Washington has a good argument that its "ally" is playing a double game, but a heavy-handed response will only make the situation worse.
US cannot force Pakistan to stop its double game
In the decade since September 11, 2001, ambiguity has been a cornerstone of US-Pakistani relations. The Americans, continually stung in Afghanistan by Pakistan-based militants, have as much as possible given Pakistani leaders the benefit of the doubt, saving the finger-wagging for behind closed doors.
Last week brought the strongest signal that the feud has gone public. Washington has a good argument that its "ally" is playing a double game, but a heavy-handed response will only make the situation worse.
On Thursday, the top US military officer, Admiral Mike Mullen, blamed Haqqani operatives "with ISI support" for a series of recent attacks in Kabul, including a particularly bloody one on the US embassy. For a military man who chooses his words carefully, calling Inter-Services Intelligence (the most influential of Pakistan's security services) a supporter of terrorism is as unambiguous as it comes.
It is not, however, a surprise to anyone. The Haqqani network, which straddles the Afghan-Pakistani border, is known to have had deep ties to intelligence agencies in Pakistan and Saudi Arabia (and even the US) during the 1980s. Since the 2001 US invasion, the network has become one of the most dangerous elements of the Taliban insurgency.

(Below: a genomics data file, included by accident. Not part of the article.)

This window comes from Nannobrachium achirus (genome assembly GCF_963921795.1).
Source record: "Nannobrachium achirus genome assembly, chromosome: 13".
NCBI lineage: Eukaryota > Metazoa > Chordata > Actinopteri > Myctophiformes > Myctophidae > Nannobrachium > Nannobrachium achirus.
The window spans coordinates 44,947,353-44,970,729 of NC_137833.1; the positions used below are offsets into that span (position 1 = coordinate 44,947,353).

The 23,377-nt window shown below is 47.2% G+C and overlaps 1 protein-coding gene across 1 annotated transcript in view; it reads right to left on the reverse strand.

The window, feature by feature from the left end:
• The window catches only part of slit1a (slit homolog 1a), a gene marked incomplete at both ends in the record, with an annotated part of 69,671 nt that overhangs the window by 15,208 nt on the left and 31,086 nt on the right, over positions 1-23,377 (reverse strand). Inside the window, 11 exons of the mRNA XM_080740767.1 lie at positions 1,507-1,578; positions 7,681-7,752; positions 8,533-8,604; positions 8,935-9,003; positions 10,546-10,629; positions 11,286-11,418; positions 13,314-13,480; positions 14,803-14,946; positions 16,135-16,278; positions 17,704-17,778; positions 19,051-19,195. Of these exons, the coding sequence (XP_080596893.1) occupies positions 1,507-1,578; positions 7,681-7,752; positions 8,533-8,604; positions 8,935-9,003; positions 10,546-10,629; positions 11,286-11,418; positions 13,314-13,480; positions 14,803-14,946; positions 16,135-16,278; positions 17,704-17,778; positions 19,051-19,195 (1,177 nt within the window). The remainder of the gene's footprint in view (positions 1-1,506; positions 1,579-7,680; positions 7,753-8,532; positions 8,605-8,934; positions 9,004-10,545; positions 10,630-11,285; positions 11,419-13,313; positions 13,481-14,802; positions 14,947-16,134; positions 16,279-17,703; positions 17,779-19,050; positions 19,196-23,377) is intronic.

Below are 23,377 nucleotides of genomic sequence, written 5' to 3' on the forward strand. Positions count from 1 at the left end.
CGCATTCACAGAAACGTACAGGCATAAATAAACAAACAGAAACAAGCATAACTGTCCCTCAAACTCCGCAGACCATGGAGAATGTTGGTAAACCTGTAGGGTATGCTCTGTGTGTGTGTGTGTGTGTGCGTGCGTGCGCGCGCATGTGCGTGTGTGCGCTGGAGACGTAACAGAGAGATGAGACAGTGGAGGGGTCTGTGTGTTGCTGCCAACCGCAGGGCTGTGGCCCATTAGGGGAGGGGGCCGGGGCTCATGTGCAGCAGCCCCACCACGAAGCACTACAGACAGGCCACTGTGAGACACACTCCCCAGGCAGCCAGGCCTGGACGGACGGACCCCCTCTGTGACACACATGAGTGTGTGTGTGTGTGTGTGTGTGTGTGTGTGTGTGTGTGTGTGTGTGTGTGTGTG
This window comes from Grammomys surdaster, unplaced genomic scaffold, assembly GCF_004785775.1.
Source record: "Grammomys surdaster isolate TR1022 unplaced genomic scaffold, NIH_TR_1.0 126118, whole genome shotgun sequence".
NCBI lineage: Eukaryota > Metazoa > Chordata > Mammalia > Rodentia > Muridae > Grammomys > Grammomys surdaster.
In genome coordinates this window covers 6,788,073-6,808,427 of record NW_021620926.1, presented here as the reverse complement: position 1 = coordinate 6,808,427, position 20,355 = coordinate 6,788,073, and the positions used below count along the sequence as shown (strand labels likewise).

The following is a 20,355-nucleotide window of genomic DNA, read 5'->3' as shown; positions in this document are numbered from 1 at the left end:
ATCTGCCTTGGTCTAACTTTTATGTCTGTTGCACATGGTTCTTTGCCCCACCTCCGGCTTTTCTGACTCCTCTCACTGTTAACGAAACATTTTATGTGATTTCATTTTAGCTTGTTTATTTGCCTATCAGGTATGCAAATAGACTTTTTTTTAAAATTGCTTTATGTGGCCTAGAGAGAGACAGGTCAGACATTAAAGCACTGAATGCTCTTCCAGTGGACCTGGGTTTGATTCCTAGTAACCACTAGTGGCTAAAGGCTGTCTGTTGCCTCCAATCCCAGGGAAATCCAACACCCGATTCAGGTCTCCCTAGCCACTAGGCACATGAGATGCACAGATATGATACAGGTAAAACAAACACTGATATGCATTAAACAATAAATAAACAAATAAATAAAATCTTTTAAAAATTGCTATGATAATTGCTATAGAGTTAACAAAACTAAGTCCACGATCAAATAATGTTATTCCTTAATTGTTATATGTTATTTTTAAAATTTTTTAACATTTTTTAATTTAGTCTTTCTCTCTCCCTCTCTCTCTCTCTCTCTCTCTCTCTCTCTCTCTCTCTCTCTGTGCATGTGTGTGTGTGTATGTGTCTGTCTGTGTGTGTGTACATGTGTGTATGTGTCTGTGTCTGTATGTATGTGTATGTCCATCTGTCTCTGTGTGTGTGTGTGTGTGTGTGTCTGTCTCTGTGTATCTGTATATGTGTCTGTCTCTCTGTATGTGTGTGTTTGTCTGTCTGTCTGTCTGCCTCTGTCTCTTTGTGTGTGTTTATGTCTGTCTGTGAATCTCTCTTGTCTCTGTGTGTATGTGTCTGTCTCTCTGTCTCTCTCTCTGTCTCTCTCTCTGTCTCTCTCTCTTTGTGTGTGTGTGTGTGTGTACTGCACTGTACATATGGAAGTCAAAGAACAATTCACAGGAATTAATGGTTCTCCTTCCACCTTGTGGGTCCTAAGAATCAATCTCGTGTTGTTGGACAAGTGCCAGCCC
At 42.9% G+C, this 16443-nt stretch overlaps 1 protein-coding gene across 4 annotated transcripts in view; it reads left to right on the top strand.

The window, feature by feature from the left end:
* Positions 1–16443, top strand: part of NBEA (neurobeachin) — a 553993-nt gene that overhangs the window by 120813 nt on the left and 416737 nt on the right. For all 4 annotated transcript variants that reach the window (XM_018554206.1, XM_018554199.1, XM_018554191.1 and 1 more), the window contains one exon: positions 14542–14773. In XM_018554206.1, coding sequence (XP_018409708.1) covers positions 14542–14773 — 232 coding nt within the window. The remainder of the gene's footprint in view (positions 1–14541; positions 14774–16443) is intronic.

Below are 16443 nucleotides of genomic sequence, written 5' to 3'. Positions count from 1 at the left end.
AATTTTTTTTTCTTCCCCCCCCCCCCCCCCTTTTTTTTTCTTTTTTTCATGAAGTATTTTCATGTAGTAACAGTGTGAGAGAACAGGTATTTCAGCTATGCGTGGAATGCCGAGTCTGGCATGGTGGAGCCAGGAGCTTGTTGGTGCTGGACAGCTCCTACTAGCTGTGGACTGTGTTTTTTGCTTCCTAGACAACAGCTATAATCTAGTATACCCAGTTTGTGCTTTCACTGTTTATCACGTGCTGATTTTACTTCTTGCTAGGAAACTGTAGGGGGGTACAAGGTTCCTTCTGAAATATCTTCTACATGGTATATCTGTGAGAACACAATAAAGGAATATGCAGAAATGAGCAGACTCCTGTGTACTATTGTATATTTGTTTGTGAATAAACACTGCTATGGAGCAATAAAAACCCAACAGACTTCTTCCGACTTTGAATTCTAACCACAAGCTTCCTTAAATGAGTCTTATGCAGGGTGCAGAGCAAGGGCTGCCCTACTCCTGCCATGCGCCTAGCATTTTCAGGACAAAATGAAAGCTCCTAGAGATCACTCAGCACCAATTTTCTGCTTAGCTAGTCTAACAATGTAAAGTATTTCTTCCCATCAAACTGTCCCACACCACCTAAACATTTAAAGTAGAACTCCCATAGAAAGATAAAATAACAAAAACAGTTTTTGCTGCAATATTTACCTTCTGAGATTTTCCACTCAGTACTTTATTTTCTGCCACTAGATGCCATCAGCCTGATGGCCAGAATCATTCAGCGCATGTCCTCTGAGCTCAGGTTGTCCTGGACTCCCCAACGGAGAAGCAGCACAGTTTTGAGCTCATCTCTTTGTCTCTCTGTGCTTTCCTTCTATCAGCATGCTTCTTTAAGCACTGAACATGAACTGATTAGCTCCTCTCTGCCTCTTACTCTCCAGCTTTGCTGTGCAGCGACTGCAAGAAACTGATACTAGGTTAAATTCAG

The question is what comes next. Daniel Markey, a Pakistan expert at the Council on Foreign Relations, told America's National Public Radio that Washington appears willing do what it must to wipe out fighters loyal to the Haqqanis. That could mean expanding special forces operations on sovereign Pakistani territory.
But that would be a shortsighted solution that would do more harm than good. The US drone assassinations in Pakistan have had a marked tactical impact, but the United States is not going to kill its way to victory. Few targets are high enough value to warrant anti-American sentiment and diplomatic rows. Sending US commandos into North or South Waziristan would only create more enemies, not to mention risk a bloodbath.
Washington needs to recognise its limits in being able to influence Islamabad. Pakistan is splintered along civil, military and intelligence lines; even the powerful army chief, General Ashfaq Kayani, is unable to exert full control.
But there is also no use pretending that all is right in the relationship. Threats to cut US funding have not influenced behaviour, but at the least aid should be reconsidered - apparently some of those funds are going to its enemies in the field. Diplomacy, not unilateral action, is still the answer.